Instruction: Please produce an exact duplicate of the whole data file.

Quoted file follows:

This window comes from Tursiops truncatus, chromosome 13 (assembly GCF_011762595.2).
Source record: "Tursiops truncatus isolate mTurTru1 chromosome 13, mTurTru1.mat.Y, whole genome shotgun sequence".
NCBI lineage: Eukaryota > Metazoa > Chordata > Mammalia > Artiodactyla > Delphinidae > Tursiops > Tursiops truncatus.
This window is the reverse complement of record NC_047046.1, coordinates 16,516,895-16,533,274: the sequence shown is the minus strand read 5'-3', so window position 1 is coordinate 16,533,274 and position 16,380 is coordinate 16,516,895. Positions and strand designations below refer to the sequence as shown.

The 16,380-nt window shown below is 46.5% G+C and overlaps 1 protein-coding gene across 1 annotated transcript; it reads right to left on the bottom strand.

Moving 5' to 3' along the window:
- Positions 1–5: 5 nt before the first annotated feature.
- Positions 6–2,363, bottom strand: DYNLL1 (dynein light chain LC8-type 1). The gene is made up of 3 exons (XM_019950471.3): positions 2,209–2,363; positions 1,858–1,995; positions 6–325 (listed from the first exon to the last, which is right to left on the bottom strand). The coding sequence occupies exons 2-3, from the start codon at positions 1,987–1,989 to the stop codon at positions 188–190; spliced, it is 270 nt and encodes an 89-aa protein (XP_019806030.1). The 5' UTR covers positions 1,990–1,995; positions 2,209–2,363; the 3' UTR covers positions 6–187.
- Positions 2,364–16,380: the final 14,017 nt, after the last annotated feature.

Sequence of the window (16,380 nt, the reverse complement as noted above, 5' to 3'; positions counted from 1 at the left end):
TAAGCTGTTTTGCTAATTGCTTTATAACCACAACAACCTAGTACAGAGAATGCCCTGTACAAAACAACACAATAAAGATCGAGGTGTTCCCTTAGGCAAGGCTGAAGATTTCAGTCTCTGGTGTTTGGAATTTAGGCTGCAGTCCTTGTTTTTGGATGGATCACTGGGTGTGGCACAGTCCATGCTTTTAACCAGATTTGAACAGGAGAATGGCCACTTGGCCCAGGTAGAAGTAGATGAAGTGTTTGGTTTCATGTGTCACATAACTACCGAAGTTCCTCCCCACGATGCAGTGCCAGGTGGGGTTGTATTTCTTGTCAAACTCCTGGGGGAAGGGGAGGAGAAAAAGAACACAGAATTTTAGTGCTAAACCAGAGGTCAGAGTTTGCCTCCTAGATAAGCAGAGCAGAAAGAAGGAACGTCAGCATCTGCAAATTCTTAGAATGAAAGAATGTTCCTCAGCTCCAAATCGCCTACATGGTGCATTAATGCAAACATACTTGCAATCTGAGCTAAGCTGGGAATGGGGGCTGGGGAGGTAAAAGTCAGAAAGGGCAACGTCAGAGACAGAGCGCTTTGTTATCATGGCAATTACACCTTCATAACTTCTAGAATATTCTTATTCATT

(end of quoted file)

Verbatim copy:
This window comes from Tursiops truncatus, chromosome 13 (assembly GCF_011762595.2).
Source record: "Tursiops truncatus isolate mTurTru1 chromosome 13, mTurTru1.mat.Y, whole genome shotgun sequence".
NCBI lineage: Eukaryota > Metazoa > Chordata > Mammalia > Artiodactyla > Delphinidae > Tursiops > Tursiops truncatus.
This window is the reverse complement of record NC_047046.1, coordinates 16,516,895-16,533,274: the sequence shown is the minus strand read 5'-3', so window position 1 is coordinate 16,533,274 and position 16,380 is coordinate 16,516,895. Positions and strand designations below refer to the sequence as shown.

The 16,380-nt window shown below is 46.5% G+C and overlaps 1 protein-coding gene across 1 annotated transcript; it reads right to left on the bottom strand.

Moving 5' to 3' along the window:
- Positions 1–5: 5 nt before the first annotated feature.
- Positions 6–2,363, bottom strand: DYNLL1 (dynein light chain LC8-type 1). The gene is made up of 3 exons (XM_019950471.3): positions 2,209–2,363; positions 1,858–1,995; positions 6–325 (listed from the first exon to the last, which is right to left on the bottom strand). The coding sequence occupies exons 2-3, from the start codon at positions 1,987–1,989 to the stop codon at positions 188–190; spliced, it is 270 nt and encodes an 89-aa protein (XP_019806030.1). The 5' UTR covers positions 1,990–1,995; positions 2,209–2,363; the 3' UTR covers positions 6–187.
- Positions 2,364–16,380: the final 14,017 nt, after the last annotated feature.

Sequence of the window (16,380 nt, the reverse complement as noted above, 5' to 3'; positions counted from 1 at the left end):
TAAGCTGTTTTGCTAATTGCTTTATAACCACAACAACCTAGTACAGAGAATGCCCTGTACAAAACAACACAATAAAGATCGAGGTGTTCCCTTAGGCAAGGCTGAAGATTTCAGTCTCTGGTGTTTGGAATTTAGGCTGCAGTCCTTGTTTTTGGATGGATCACTGGGTGTGGCACAGTCCATGCTTTTAACCAGATTTGAACAGGAGAATGGCCACTTGGCCCAGGTAGAAGTAGATGAAGTGTTTGGTTTCATGTGTCACATAACTACCGAAGTTCCTCCCCACGATGCAGTGCCAGGTGGGGTTGTATTTCTTGTCAAACTCCTGGGGGAAGGGGAGGAGAAAAAGAACACAGAATTTTAGTGCTAAACCAGAGGTCAGAGTTTGCCTCCTAGATAAGCAGAGCAGAAAGAAGGAACGTCAGCATCTGCAAATTCTTAGAATGAAAGAATGTTCCTCAGCTCCAAATCGCCTACATGGTGCATTAATGCAAACATACTTGCAATCTGAGCTAAGCTGGGAATGGGGGCTGGGGAGGTAAAAGTCAGAAAGGGCAACGTCAGAGACAGAGCGCTTTGTTATCATGGCAATTACACCTTCATAACTTCTAGAATATTCTTATTCATT